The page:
The rooms and floor plan of the new Barnes Foundation museum are knockoffs… (Tom Crane, The Barnes Foundation )
PHILADELPHIA — Saturday the Barnes Foundation opens its new museum here on the busy Benjamin Franklin Parkway. With hundreds of Renoirs, Cézannes, Matisses and Picassos, it's just up the street from the Philadelphia Museum of Art, whose officials were instrumental in pulling strings to make it happen.
Anticipation has been running high. Eight years ago a local judge granted permission for the incomparable art installation to relocate from its unique home out on the Main Line, available to anyone who wished to visit. And 17 years after the idea of moving was hatched, the deed is done.
Deed is perhaps too mild a word. (The New Yorker magazine called the plan "an aesthetic crime.") A deeply personal, eccentric installation of often jaw-dropping art in a specially designed building within a 12-acre garden, the ensemble was a total artwork. Once the nation's greatest cultural achievement pre-World War II, it has now become America's weirdest art museum.
Starting a century ago, Albert C. Barnes — a cranky, controlling and brilliant patent-medicine mogul — went whole hog collecting French Post-Impressionist, early Modern, African and other art. He was 50 when he opened a foundation for an intimate art appreciation school in the residential suburb of Merion. By the time he died at 79 in a 1951 car crash, he had made lots of establishment enemies. The Saturday Evening Post dubbed him "The Terrible-Tempered Dr. Barnes." Yet he had built something incomparable.
That cultural triumph is no more. With its collection packed up and slipped inside a bland, new 93,000-square-foot building five miles down the road, the Barnes Foundation as we've known it is defunct.
In its place stands a strange hybrid. On a 41/2 -acre site between the Free Library and the Rodin Museum, a small, 12,000-square-foot art building sits within a larger L-shaped structure, which houses the usual museum amenities (cafe, shop, auditorium, offices, etc.). The rooms and floor plan are knockoffs of the foundation's original home. Every Van Gogh and Soutine portrait, each Cézanne and Seurat nude and all the interspersed furniture and decorative objects are installed just as they were before.
The result is one part Colonial Williamsburg, where authentic and ersatz mingle; one part Lehman Wing, where an excellent New York collector's expensive period taste is enshrined in a Metropolitan Museum of Art replica of his apartment; and one partDisneyland's Main Street U.S.A., where a spiffed-up version of what time has torn asunder offers commercial entertainment.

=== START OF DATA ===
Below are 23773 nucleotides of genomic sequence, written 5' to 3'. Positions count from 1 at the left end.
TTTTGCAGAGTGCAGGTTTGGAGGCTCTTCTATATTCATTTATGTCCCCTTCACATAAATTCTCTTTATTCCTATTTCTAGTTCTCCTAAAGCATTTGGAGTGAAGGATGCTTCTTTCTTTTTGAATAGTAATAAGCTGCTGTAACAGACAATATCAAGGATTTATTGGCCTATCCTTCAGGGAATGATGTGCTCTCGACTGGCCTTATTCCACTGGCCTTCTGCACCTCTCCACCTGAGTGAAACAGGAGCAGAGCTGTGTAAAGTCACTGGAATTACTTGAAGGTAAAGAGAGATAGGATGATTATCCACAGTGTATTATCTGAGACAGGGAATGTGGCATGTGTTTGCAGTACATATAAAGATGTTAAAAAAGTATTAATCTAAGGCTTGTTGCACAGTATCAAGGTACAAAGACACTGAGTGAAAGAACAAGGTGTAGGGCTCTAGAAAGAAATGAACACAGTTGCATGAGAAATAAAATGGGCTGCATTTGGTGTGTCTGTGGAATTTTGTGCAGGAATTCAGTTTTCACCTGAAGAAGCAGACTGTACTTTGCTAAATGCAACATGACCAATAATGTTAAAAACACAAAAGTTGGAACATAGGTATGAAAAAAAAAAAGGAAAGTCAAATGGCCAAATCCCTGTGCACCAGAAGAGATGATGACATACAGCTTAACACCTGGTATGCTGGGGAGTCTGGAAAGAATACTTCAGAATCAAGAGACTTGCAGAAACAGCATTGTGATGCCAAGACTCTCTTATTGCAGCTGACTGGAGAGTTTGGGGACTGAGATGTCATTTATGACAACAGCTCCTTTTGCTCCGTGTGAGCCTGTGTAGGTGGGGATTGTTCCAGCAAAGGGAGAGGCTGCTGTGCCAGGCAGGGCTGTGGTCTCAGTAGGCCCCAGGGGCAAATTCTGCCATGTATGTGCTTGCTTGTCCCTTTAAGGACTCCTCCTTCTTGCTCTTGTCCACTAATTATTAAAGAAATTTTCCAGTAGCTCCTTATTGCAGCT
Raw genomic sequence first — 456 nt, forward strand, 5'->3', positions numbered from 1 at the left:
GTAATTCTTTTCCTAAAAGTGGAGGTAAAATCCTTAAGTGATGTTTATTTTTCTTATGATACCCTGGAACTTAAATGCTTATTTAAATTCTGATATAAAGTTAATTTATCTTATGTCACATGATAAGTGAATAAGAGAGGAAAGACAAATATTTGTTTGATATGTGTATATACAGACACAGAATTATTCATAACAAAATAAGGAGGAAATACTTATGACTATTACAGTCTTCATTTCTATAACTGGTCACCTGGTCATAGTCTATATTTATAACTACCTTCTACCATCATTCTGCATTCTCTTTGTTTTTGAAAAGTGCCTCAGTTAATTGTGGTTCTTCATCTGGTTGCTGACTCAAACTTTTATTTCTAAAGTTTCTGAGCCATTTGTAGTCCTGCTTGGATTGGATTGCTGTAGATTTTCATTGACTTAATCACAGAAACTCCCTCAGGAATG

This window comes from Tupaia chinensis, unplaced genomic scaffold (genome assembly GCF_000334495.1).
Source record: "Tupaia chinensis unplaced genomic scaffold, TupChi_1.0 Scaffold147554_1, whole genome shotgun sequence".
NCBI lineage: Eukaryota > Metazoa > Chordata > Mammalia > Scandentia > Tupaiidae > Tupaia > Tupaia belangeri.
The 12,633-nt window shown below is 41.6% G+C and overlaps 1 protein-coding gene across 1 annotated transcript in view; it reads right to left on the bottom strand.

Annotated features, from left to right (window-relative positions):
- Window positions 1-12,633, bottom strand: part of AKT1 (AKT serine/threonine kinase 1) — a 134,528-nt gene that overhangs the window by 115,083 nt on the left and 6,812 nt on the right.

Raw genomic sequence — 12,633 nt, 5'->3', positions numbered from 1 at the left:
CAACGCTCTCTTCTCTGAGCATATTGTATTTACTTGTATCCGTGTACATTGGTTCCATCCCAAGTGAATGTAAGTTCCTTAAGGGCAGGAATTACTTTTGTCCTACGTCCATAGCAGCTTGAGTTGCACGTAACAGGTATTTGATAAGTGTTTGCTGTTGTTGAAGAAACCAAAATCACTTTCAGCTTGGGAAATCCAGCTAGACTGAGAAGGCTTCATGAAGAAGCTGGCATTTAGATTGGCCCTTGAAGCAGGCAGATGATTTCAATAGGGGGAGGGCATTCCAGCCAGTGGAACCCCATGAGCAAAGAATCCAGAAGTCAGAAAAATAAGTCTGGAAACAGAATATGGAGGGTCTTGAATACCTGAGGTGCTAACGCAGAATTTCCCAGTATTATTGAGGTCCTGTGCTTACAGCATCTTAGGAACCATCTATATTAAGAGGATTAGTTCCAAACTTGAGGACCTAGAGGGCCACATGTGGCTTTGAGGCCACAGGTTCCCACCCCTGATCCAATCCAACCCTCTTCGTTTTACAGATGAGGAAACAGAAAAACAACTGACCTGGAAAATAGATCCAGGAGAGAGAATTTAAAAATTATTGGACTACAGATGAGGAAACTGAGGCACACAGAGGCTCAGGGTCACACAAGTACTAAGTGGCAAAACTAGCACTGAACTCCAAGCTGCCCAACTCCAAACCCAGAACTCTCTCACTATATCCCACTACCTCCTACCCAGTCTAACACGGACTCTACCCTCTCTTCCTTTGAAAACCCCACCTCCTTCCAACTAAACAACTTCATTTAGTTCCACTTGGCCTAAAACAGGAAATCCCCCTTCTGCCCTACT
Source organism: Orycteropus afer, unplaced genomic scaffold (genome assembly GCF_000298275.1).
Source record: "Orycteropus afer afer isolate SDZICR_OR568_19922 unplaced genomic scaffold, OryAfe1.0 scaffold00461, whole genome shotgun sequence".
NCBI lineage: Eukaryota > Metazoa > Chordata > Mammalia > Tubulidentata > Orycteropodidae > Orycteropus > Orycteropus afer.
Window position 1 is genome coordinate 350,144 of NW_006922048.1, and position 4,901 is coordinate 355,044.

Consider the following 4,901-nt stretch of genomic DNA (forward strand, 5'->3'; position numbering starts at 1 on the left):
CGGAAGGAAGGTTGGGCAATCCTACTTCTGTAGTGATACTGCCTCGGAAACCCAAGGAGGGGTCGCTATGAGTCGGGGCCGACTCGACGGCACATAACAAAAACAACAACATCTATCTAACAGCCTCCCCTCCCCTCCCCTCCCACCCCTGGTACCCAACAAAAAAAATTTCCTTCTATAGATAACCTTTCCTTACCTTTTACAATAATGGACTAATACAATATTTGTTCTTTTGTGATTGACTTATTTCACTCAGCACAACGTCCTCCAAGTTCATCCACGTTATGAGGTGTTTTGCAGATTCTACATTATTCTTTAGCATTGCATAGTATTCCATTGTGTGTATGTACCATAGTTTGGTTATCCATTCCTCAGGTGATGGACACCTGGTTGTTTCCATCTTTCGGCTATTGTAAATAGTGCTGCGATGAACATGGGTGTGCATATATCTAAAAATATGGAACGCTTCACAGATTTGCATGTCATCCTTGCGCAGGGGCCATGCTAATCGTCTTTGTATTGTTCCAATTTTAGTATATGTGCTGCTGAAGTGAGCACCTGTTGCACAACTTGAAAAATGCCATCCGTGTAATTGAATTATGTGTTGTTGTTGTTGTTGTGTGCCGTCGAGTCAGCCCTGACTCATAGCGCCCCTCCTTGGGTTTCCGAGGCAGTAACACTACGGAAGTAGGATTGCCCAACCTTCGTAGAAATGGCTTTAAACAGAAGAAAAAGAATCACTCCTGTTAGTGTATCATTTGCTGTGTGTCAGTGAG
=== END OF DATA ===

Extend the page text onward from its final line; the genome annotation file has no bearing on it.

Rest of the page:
Hundreds of antiquities, African and medieval sculptures, Pennsylvania folk art, Navajo rugs, Old Masters, ceramics and decorative metalwork — from door hinges to silver necklaces — are anchored by hundreds of modern paintings. Not everything is great. Barnes had a fashionable weakness for pretty Renoirs, many just nimble smears. But scores of works are School of Paris masterpieces.
Charged by a local judge with maintaining the benefactor's unique educational vision and driven by pledges to keep things as they were, the new place is a tweaked simulacrum of the old. Rather than re-imagine this astounding collection, the movers chose to copy. The artifact on display is "The Barnes Foundation," pickled in a vinegary brine of good intentions.
The original school was paternalistic, urging personal improvement through contemplation of beautiful art. That's still the museum's official purpose, but it isn't why the collection moved downtown. Nor was it for any of the usual explanations, like financial necessity or solving suburban inaccessibility and administrative mismanagement. Yes, it suffered from all those fixable woes. But most didn't become critical until long after the moving scheme was hatched in 1995.
Instead, it's a routine Rust Belt story. Philadelphia, the Keystone State's premier city, was on a long, slow slide. Between 1951 — the year Barnes died — and the millennium, a robust manufacturing sector all but disappeared. A quarter of the population left the city. The tax base shrank. National civic ranking slid from No. 3 to 4, then 5. Something had to be done.
Philly's partial answer: tourism.
Juicing cultural tourism is the Barnes' new job. (Admission, incidentally, is $56 for a family of four.) It's the Bilbao Effect — museum art as a civic profit opportunity. The gambit isn't necessarily unreasonable, though the track record is poor. Yet, to get court permission to move, no one could admit the aim. And the firm pledge to copy the original prevented taking an imaginative artistic leap.
"Imagination is more important than knowledge," Albert Einstein insisted in the 1920s, shortly after Barnes opened his unusual school. The physicist often noted that he would have been a musician, had he not been a scientist. "For knowledge is limited, whereas imagination embraces the entire world, stimulating progress, giving birth to evolution."